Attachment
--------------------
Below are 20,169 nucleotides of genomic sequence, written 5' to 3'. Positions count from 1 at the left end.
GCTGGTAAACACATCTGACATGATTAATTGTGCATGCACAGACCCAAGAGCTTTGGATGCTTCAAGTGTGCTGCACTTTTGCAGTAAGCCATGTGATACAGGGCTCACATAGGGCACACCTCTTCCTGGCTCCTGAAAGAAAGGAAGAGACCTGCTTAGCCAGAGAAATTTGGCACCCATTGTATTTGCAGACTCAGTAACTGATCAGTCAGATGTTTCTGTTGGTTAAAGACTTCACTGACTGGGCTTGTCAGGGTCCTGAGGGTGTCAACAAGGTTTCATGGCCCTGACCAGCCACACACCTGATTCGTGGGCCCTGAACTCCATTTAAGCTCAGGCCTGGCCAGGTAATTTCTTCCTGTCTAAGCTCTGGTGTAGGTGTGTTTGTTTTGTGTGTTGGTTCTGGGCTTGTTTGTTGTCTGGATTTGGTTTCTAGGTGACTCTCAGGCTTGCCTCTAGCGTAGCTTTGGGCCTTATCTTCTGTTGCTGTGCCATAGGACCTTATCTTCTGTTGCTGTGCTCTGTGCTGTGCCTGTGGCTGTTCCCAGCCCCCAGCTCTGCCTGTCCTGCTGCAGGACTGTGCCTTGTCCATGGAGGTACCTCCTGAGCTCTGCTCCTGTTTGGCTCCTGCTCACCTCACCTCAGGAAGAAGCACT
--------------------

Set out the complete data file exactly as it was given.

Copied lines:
Below are 20,169 nucleotides of genomic sequence, written 5' to 3'. Positions count from 1 at the left end.
GCTGGTAAACACATCTGACATGATTAATTGTGCATGCACAGACCCAAGAGCTTTGGATGCTTCAAGTGTGCTGCACTTTTGCAGTAAGCCATGTGATACAGGGCTCACATAGGGCACACCTCTTCCTGGCTCCTGAAAGAAAGGAAGAGACCTGCTTAGCCAGAGAAATTTGGCACCCATTGTATTTGCAGACTCAGTAACTGATCAGTCAGATGTTTCTGTTGGTTAAAGACTTCACTGACTGGGCTTGTCAGGGTCCTGAGGGTGTCAACAAGGTTTCATGGCCCTGACCAGCCACACACCTGATTCGTGGGCCCTGAACTCCATTTAAGCTCAGGCCTGGCCAGGTAATTTCTTCCTGTCTAAGCTCTGGTGTAGGTGTGTTTGTTTTGTGTGTTGGTTCTGGGCTTGTTTGTTGTCTGGATTTGGTTTCTAGGTGACTCTCAGGCTTGCCTCTAGCGTAGCTTTGGGCCTTATCTTCTGTTGCTGTGCCATAGGACCTTATCTTCTGTTGCTGTGCTCTGTGCTGTGCCTGTGGCTGTTCCCAGCCCCCAGCTCTGCCTGTCCTGCTGCAGGACTGTGCCTTGTCCATGGAGGTACCTCCTGAGCTCTGCTCCTGTTTGGCTCCTGCTCACCTCACCTCAGGAAGAAGCACT